direct sourcing • local milling • best prices • truly reclaimed • sustainable
Much of our reclaimed teak and ironwood was cut from forests in the late 19th or early 20th centuries. All of it today would be considered old growth. Back then teak, ironwood and other timbers were around in such abundance that the timber was rough sawn into lumber and used to frame all kinds of structures. When extracting this wood from demolished structures, one is struck first by the size of the timbers- 14” wide teak floorboards were commonplace.
Entire mature teak round logs were used as support pillars for many types of buildings to keep living space out of reach of seasonal floods and critters that should not be there. In today’s world of course framing anything in solid teak or ironwood is unthinkable. The material is just too rare.
The teak and other hardwoods that Techtona reclaims have seen decades and in some cases-a century or more of in-situ weathering as exposed stilts, building frames, floors, rafters etc. This creates amazing texture and patina which adds tangible history to the material we work with. The passage of time in harsh conditions also creates cracks, scratches, bee holes and other evidence of wear. In the world of reclaimed teak and other hardwoods, nail holes are a fact of life. We often get requests for wood that is touched up as little as possible-people want the holes and the original texture of the wood. Such tables are shown in our reclaimed teak plank table section.
Our finishing team in Burma does an excellent job filling holes in flooring, paneling, decking and furniture. Holes are filled by inserting a mixture of teak sawdust and epoxy and then sanding it smooth or inserting a custom-drilled teak plug and sanding this smooth. Both processes are briefly shown below.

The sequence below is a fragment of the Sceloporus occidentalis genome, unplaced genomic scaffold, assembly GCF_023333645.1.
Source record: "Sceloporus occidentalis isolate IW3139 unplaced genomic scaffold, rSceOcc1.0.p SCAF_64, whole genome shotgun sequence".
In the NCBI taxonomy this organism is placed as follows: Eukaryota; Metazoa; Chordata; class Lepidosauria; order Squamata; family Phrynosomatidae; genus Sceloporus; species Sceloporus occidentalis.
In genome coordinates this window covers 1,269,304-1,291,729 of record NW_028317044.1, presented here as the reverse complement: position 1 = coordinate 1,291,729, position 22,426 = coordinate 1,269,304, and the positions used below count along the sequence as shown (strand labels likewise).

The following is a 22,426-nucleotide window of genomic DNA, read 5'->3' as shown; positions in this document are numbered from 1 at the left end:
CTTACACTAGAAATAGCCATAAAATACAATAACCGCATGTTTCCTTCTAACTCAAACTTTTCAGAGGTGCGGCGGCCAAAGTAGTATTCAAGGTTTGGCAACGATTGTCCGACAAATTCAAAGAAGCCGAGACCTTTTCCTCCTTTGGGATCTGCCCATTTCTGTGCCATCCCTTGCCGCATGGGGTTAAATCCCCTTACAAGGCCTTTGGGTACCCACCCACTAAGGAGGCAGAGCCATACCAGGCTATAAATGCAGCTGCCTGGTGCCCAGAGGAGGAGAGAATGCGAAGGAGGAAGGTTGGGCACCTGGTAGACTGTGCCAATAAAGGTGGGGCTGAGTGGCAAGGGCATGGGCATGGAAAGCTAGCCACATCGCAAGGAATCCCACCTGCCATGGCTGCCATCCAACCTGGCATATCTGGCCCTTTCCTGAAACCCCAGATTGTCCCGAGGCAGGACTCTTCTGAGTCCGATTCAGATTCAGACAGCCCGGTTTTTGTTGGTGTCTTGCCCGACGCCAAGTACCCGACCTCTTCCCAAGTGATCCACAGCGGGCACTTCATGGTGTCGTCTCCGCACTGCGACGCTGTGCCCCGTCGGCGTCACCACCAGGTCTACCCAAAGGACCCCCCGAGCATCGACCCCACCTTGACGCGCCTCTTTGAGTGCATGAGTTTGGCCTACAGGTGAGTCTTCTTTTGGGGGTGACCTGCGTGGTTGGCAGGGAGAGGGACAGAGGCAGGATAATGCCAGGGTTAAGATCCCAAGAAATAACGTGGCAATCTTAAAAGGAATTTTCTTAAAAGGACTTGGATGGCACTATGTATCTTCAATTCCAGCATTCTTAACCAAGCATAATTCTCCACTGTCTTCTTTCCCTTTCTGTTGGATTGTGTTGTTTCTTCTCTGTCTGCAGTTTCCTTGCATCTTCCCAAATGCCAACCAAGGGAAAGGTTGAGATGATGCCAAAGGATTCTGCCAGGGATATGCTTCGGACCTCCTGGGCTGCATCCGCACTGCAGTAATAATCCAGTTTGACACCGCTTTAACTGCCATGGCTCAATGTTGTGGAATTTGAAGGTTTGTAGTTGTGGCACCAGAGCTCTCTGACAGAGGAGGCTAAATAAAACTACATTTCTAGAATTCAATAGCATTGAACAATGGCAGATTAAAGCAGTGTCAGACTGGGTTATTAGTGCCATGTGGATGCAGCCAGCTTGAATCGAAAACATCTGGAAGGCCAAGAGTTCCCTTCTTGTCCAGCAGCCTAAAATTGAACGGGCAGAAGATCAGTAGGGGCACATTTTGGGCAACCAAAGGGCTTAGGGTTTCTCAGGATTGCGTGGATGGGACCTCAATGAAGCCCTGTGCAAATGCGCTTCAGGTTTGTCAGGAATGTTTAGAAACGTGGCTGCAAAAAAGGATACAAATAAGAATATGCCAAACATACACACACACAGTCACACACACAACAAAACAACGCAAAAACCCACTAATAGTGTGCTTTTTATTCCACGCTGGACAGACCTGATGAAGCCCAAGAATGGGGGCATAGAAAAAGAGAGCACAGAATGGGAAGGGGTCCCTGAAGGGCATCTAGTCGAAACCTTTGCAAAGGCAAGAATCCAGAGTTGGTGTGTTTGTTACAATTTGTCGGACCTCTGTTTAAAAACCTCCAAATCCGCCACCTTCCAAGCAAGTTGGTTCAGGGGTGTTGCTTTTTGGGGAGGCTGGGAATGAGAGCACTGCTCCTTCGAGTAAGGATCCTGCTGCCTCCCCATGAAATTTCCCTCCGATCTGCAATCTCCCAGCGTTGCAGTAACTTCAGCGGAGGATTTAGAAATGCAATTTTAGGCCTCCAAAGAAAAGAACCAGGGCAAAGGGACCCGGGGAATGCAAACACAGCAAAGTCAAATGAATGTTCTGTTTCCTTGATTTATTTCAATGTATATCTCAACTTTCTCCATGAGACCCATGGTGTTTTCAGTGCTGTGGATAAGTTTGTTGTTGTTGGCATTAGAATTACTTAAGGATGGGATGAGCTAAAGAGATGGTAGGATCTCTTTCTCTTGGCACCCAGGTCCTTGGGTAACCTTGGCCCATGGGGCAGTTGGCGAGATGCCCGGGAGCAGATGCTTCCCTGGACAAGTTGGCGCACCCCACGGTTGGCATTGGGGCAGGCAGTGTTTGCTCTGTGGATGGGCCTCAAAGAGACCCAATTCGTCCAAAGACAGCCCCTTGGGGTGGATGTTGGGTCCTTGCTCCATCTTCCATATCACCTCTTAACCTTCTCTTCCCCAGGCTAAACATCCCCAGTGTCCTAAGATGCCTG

From the moment we extracted our first 6-inch, 19th century nail, we knew we had a work of rare historical art in our hand. These hand-hewn steel nails were forged in the late 19th / early 20th centuries. These average 4″-6″ long and are extracted using a precious set of US army, WWII issue nail extractor.
Research has shown that these nails were likely the first of their kind in Burma, made by hand and machine on rudimentary ‘nail cut’ machines invented by the Glasgow Steel Nail Co which can trace its business roots back to 1870 in industrial era England. These nail making machines would have arrived in Burma on ships owned by the Bombay Burmah Trading Co to speed up their production of teak and other wood-based products in Burma. The distinctive square holes left by these original nails in our reclaimed teak are yet another cultural imprint on this incredible wood.
These nail-heads can be use in any number of decorative motif on any of the custom furniture we design. For ideas, please contact us.
65 Klockner Road
Hamilton, NJ 08619
• Direct Sourcing
• Local Milling
• Best Prices
• Truly Reclaimed
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